A severe tropical cyclone forming off the Queensland coast might be more destructive than the system that devastated the far north barely a month ago.
North Queensland is bracing for a category three cyclone to make a “severe impact” when it crosses the coast as early as Wednesday, with winds of 120km/h predicted.
Tropical Cyclone Kirrily is set to develop in the Coral Sea by Tuesday and strengthen before it hits the coast, with north Queensland in the firing line.
“We have issued a tropical cyclone watch, meaning we could see impacts within 48 hours along the coast of Queensland,” the Bureau of Meteorology’s Laura Boekel said.
“The watch is current from Ayr to St Lawrence, that includes Mackay and the Whitsunday Islands as well.”
More heavy rain and flooding is threatening to impact the far north just weeks after it was devastated by record flooding caused by Tropical Cyclone Jasper, which was a category two system when it arrived.
“Any rainfall, specifically in that Cairns, Daintree area where we’ve seen flooding … the catchments have not had any time to dry out,” Ms Boekel said.
“We are expecting catchments to respond reasonably quickly, especially in areas that have already been flooding.”
Residents have been urged to prepare by charging their phones, ensuring they have food to last three days and to monitor weather and emergency updates.
“This isn’t the time to be complacent. We’ve got a potential severe tropical cyclone approaching the coast,” state disaster coordinator Shane Chelepy said.
Cairns Mayor Terry James warned against residents being idle with king tides forecast this week.
“Weather systems are unpredictable and while its (cyclone’s) forecast track suggests an impact south of Cairns, it is a timely reminder to residents that we are still in the wet season and we need to be prepared at all times,” he said.
By Friday the system is expected to become a rain depression, triggering heavy inland falls that may track toward southeast Queensland.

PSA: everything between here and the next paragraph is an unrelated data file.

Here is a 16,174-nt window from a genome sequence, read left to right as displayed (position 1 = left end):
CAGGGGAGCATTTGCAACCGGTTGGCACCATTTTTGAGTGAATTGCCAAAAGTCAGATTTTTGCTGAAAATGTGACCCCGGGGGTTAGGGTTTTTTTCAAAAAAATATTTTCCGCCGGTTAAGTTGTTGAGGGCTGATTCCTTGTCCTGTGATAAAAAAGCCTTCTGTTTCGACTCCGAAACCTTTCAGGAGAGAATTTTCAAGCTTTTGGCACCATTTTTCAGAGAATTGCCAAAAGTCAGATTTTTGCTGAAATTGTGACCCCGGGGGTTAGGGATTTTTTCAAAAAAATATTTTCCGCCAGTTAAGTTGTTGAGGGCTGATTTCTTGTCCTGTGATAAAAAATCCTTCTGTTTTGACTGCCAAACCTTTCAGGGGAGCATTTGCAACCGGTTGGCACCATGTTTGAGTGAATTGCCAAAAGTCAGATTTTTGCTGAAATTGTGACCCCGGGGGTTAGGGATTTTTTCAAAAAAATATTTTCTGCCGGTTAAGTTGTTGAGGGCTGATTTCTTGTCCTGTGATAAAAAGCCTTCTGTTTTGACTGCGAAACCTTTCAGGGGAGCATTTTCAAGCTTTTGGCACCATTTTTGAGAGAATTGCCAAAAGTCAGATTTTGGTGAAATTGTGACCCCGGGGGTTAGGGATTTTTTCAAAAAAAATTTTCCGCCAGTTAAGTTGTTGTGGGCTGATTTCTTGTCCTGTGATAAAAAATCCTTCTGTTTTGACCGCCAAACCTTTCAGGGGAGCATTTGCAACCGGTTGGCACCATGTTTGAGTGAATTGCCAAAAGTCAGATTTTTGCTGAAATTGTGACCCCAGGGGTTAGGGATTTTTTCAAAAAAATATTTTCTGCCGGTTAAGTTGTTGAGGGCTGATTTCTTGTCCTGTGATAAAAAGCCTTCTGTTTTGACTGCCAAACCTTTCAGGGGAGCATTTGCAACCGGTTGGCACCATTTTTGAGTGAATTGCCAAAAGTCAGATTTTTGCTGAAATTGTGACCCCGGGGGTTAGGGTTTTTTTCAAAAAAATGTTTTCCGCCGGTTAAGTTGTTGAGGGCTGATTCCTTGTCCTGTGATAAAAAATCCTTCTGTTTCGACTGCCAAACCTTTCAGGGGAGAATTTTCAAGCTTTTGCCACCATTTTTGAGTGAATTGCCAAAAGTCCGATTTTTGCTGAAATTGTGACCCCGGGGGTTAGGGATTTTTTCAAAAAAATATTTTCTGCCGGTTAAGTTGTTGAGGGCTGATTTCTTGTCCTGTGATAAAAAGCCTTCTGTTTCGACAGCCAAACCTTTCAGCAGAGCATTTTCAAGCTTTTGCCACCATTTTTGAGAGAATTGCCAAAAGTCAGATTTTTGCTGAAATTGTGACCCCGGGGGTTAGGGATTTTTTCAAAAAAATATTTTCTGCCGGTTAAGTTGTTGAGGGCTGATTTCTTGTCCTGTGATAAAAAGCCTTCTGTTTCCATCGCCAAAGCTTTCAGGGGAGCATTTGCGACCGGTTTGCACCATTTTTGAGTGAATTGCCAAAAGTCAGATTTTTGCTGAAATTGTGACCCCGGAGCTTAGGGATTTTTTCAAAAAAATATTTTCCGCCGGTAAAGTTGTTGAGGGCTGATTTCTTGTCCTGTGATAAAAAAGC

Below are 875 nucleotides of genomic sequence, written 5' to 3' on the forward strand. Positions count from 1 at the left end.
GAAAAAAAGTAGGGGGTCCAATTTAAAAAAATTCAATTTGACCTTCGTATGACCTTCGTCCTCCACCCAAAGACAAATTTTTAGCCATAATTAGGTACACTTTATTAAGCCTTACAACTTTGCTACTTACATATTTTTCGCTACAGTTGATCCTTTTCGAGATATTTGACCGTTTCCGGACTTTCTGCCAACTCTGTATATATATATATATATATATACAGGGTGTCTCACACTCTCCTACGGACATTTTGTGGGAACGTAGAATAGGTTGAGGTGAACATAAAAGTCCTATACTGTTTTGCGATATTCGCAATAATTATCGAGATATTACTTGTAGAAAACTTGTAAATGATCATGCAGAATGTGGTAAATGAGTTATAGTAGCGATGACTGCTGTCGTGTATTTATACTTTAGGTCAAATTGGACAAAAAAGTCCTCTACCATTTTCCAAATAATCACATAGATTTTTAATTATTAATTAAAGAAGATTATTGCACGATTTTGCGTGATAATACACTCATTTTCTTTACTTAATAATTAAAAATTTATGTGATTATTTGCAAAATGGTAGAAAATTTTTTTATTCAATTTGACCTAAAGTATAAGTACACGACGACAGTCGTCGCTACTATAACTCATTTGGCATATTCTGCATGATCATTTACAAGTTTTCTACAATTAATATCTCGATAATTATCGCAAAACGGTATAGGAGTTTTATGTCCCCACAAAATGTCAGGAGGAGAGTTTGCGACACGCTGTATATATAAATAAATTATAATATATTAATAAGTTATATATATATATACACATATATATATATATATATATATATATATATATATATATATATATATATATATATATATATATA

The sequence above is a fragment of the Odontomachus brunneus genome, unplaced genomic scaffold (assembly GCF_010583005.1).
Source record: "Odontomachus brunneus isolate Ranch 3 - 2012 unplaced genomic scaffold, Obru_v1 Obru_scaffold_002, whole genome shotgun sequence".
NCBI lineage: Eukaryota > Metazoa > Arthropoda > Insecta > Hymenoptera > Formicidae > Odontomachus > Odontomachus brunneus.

Premier Steven Miles said his biggest concern was fatigue for emergency services volunteers who dealt with Jasper’s aftermath and wild storms that lashed the southeast over Christmas.
“They continue to work on recovery from those two prior events so we’ll be carefully making sure that they have the support and resources that they need.” he said.
A category one system is already in Australian waters, Cyclone Anggrek.
It is about 570km west of the Cocos Islands, off Western Australia’s coast.
Anggrek is expected to move west out of Australian waters on Tuesday.
The Northern Territory is also in recovery mode after heavy rainfall, record flooding, road closures and evacuations were caused by a tropical low that has moved into WA’s Kimberley region.
Floodwaters are set to recede this week after widespread falls of up to 200mm.
The Victoria and Daly River catchments had significant rises, with the former exceeding 1991 record levels.
The Pigeon Hole community has been evacuated while Yarralin is set to be isolated by floodwaters for up to a week.
More than 60 medically vulnerable people were evacuated from Pigeon Hole, Kalkarindji and Timber Creek.
Some roads are expected to be closed until next week but supply chains are open to restock supermarkets.
Rail track damage between Katherine and Tennant Creek could take up to two weeks to repair.
“Our roads and rail have taken a belting over the last few days,” Chief Minister Eva Lawler said.